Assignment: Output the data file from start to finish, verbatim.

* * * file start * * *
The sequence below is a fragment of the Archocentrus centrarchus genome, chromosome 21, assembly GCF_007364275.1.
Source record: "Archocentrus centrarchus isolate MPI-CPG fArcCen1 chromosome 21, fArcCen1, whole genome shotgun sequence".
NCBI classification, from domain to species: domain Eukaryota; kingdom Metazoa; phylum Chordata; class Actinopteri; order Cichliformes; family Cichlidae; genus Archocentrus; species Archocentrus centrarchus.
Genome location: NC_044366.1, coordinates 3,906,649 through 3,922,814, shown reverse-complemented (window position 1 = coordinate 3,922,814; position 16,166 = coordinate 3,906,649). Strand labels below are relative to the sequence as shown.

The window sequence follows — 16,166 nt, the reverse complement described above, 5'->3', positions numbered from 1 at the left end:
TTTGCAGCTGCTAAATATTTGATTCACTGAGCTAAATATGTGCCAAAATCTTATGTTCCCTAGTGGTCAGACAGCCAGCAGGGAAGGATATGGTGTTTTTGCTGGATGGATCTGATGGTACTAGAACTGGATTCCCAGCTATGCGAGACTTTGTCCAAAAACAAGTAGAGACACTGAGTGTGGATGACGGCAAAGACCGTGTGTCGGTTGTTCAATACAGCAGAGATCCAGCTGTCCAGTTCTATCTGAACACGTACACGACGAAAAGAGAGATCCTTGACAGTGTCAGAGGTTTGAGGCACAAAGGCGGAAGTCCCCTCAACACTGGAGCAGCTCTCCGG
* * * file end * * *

The sequence below is a fragment of the Archocentrus centrarchus genome, chromosome 21, assembly GCF_007364275.1.
Source record: "Archocentrus centrarchus isolate MPI-CPG fArcCen1 chromosome 21, fArcCen1, whole genome shotgun sequence".
NCBI classification, from domain to species: domain Eukaryota; kingdom Metazoa; phylum Chordata; class Actinopteri; order Cichliformes; family Cichlidae; genus Archocentrus; species Archocentrus centrarchus.
Genome location: NC_044366.1, coordinates 3,906,649 through 3,922,814, shown reverse-complemented (window position 1 = coordinate 3,922,814; position 16,166 = coordinate 3,906,649). Strand labels below are relative to the sequence as shown.

The window sequence follows — 16,166 nt, the reverse complement described above, 5'->3', positions numbered from 1 at the left end:
TTTGCAGCTGCTAAATATTTGATTCACTGAGCTAAATATGTGCCAAAATCTTATGTTCCCTAGTGGTCAGACAGCCAGCAGGGAAGGATATGGTGTTTTTGCTGGATGGATCTGATGGTACTAGAACTGGATTCCCAGCTATGCGAGACTTTGTCCAAAAACAAGTAGAGACACTGAGTGTGGATGACGGCAAAGACCGTGTGTCGGTTGTTCAATACAGCAGAGATCCAGCTGTCCAGTTCTATCTGAACACGTACACGACGAAAAGAGAGATCCTTGACAGTGTCAGAGGTTTGAGGCACAAAGGCGGAAGTCCCCTCAACACTGGAGCAGCTCTCCGG